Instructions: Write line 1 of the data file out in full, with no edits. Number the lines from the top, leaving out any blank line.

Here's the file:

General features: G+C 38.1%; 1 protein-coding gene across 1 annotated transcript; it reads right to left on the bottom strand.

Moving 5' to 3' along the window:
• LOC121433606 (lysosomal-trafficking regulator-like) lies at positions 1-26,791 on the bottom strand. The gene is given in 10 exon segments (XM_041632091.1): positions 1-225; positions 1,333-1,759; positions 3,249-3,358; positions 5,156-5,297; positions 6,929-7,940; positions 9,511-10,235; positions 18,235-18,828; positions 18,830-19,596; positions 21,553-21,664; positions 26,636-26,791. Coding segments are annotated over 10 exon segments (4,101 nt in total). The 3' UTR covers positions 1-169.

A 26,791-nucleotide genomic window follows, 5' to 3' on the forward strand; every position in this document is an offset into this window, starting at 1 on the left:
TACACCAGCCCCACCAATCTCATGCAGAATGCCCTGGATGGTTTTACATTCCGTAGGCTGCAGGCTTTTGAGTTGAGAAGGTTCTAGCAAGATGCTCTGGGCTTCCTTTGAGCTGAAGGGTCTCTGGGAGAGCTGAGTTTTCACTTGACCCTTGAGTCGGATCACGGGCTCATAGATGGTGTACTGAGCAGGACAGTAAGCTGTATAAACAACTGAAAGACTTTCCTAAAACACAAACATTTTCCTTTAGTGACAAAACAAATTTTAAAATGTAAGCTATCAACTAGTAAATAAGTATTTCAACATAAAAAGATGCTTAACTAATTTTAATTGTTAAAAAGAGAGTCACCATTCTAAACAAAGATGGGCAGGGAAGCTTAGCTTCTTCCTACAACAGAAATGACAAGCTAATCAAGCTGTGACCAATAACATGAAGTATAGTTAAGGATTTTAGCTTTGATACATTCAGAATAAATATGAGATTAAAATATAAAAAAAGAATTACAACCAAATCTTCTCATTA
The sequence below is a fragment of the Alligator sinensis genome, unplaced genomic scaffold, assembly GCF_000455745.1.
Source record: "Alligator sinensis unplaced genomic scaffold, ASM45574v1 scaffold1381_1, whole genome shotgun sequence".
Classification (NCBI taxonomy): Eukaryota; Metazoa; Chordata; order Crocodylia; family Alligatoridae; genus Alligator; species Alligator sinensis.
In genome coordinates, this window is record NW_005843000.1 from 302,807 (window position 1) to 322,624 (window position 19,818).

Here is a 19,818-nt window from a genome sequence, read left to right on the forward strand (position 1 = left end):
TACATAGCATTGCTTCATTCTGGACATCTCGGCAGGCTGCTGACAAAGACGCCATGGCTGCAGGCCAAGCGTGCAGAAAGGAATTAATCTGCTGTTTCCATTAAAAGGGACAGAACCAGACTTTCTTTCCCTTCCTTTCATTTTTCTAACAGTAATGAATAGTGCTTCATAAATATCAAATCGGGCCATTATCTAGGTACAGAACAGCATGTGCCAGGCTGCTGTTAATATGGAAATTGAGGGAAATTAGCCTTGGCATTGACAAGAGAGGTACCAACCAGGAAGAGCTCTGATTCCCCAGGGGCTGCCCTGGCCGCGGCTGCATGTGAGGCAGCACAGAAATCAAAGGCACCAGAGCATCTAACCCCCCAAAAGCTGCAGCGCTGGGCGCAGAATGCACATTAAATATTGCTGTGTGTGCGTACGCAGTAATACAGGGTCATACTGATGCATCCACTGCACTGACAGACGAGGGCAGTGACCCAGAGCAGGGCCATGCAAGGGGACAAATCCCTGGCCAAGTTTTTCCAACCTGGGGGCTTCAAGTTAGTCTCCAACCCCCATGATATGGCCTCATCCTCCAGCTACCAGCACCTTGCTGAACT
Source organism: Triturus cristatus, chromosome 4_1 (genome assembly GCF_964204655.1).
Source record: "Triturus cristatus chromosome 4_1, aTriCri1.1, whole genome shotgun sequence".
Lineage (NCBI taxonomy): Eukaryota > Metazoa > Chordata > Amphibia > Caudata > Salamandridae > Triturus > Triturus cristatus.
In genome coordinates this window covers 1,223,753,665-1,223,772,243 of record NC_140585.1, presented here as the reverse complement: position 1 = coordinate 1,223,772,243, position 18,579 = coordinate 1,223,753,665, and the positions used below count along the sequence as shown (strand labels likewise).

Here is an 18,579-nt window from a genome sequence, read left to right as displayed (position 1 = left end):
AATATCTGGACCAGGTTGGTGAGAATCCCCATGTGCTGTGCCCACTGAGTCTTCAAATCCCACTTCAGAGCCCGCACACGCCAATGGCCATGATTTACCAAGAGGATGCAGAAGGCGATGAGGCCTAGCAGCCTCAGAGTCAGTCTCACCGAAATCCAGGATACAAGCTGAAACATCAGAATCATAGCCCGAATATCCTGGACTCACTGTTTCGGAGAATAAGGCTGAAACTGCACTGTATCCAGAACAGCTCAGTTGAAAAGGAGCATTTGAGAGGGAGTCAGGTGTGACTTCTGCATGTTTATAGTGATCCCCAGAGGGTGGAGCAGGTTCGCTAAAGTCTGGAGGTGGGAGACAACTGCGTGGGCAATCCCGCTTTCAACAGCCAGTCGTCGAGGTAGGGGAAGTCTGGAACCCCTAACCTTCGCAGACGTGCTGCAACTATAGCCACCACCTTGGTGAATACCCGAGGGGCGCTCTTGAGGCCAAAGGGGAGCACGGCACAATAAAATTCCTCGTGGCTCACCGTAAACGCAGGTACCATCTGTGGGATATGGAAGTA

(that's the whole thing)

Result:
General features: G+C 38.1%; 1 protein-coding gene across 1 annotated transcript; it reads right to left on the bottom strand.